Yoga poses 

Strike a pose; feel the flow! Yoga poses are a great way to get your child stretching, relaxing, and feeling their body’s proprioceptive input as they channel their inner zen master.

Dancing 

Get ready to break it down! Dancing is a fun and funky way to get your child moving while improving their coordination and providing proprioceptive input that makes them feel like a dance floor diva.

Hula hooping 

Spin to win! Hula hooping is a delightful activity that provides proprioceptive input to the hips and core while spinning like a carnival performer, making your child feel like a champion circus clown.

Scooter board races

It’s time to put the pedal to the metal! Challenge your child to scooter board races and watch them improve their balance, coordination, and speed while feeling like a professional racer. Just make sure they don’t turn into speed demons!

Climbing

Let your child’s inner monkey shine! Climbing is a fantastic way to provide proprioceptive input to the arms and legs while boosting their confidence and adventurous spirit. Plus, they’ll have a blast feeling like Tarzan swinging through the trees.

Pushing or pulling heavy objects: 

Get ready to flex those muscles! Encourage your child to push or pull heavy objects like a superhero, providing proprioceptive input to their arms and upper body while feeling strong and powerful. Don’t be surprised if they start asking for their own cape!

Jump rope

It’s time to jump for joy! Jumping rope is a great way to provide proprioceptive input to the body while improving cardiovascular health and having fun jumping like a kangaroo. And who knows, they may even come up with their own jump rope rhymes!

Swinging on a swing

Reach for the sky! Swinging on a swing is a classic activity that provides proprioceptive input to the whole body while feeling like a superhero soaring through the air. Let’s just hope they don’t start demanding a cape and mask to complete their superhero look!

Playing in a sensory bin

Get ready to get your hands dirty! Creating a sensory bin filled with different textures is a great way to provide proprioceptive input to the hands and arms while having fun exploring different textures like a scientist. Just be sure to have some towels handy for the inevitable mess!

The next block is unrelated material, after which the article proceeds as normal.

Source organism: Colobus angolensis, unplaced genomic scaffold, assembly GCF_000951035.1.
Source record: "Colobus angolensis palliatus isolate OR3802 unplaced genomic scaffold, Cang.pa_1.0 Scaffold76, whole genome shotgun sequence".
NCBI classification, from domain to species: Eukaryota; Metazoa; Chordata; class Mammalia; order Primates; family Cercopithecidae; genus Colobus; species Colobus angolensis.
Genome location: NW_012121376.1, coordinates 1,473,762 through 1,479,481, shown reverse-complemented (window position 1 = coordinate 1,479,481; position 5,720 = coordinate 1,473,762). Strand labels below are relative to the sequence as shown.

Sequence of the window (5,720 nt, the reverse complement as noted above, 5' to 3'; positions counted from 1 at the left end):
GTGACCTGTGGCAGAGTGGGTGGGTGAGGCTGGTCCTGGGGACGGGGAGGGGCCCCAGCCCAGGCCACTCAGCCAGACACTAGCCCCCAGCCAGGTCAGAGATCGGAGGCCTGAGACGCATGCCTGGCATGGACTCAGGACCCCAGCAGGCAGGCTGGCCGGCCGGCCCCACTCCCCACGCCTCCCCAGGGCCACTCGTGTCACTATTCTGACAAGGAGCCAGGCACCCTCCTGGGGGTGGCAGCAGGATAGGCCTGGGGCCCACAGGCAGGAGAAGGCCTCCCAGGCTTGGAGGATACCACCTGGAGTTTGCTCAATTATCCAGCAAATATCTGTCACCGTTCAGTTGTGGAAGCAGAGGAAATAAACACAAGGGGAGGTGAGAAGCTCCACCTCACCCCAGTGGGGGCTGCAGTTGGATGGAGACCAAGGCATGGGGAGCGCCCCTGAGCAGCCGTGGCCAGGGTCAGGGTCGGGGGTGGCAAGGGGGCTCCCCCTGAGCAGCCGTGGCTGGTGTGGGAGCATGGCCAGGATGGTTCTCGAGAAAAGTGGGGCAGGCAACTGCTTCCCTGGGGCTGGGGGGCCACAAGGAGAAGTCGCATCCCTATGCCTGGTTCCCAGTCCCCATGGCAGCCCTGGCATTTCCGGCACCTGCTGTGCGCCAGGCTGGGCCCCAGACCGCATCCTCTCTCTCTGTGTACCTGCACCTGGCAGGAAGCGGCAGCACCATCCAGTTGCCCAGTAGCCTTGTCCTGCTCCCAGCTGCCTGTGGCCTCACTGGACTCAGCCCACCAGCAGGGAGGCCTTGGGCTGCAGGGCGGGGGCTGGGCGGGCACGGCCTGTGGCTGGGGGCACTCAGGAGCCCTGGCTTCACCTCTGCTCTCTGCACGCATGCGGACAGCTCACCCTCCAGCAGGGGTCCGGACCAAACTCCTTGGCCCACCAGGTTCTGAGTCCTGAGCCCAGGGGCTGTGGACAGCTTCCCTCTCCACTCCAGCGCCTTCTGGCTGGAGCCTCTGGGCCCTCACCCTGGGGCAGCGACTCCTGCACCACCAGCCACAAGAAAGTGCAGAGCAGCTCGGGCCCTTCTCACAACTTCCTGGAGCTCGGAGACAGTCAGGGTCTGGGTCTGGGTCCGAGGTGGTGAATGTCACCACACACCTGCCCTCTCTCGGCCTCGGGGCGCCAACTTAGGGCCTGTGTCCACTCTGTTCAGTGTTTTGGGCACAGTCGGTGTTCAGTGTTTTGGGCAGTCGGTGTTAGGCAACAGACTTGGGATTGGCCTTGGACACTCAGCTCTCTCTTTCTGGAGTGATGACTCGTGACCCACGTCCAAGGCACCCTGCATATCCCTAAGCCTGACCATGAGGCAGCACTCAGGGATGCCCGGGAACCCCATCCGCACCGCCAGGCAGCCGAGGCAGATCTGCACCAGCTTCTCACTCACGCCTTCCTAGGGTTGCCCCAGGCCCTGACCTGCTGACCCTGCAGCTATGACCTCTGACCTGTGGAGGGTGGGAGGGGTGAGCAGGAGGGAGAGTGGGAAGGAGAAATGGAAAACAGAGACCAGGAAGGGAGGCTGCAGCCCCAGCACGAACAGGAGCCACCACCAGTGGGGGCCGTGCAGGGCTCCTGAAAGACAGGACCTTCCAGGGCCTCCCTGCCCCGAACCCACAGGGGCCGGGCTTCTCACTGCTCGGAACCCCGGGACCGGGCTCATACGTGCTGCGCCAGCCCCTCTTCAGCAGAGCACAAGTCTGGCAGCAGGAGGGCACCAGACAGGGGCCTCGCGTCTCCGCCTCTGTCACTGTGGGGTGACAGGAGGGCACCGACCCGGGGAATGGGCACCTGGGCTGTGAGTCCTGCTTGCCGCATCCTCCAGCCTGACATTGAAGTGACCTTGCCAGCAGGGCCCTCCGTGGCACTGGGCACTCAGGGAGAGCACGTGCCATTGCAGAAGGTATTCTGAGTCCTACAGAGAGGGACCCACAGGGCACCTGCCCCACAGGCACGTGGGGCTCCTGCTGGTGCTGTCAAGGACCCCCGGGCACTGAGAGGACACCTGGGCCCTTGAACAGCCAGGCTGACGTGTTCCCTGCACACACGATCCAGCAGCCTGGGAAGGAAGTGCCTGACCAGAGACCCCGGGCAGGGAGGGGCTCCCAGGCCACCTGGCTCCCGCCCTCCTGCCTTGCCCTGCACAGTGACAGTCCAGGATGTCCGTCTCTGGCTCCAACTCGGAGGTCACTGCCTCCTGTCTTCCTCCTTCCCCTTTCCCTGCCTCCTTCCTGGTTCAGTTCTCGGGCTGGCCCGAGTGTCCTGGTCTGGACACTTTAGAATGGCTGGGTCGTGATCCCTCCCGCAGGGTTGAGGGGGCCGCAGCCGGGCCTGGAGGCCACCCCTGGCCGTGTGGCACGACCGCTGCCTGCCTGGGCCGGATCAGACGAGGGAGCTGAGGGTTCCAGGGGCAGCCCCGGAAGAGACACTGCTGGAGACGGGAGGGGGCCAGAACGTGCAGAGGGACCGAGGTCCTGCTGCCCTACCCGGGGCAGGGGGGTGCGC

Bouncing on a therapy ball

Let’s bounce, baby! Bouncing on a therapy ball is a fun way to improve balance and coordination while providing lots of proprioceptive input to the body, bouncing like a jumping jellybean. It’s like being on a mini trampoline but with more bouncing power!

Crab walk

Get your child scuttling like a crab with this fun activity! Have them walk on their hands and feet with their tummy facing up towards the sky.

This activity provides great proprioceptive input to the arms, shoulders, and legs while improving body awareness and coordination.

Tumbling

Cartwheels, somersaults, and rolls – oh my! Tumbling is a fun way to get your child moving while improving their coordination and proprioceptive input to the arms, legs, and core. You can even set up a tumbling mat in your home for added safety.

Bouncing on a therapy ball

Hop on a therapy ball and bounce away! Bouncing on a therapy ball is a fun way to provide proprioceptive input to the entire body, improving overall body awareness and strengthening core muscles. Challenge your child to see how high they can bounce or how long they can balance.

Wheelchair races

If you have a child with mobility challenges, wheelchair races are a fantastic way to improve their physical fitness and proprioceptive input to the arms and hands. Set up an obstacle course or race track in your backyard, and let the races begin!

Stair climbing

Stair climbing is a simple yet effective way to provide proprioceptive input to the legs, improving strength and endurance while also improving body awareness and coordination.

Encourage your child to climb the stairs in various ways, such as hopping on one foot or taking giant steps. Just be sure to supervise to ensure safety.

There you go, dear parents! Twenty-five amazing activities to get your kiddos up and grooving while fueling their proprioceptive development. We hope you and your little ones enjoy these activities, and remember to let loose and be silly!

These activities will benefit their physical and mental health, reducing stress and anxiety while boosting their mood and energy. Your kids will love it, and so will you!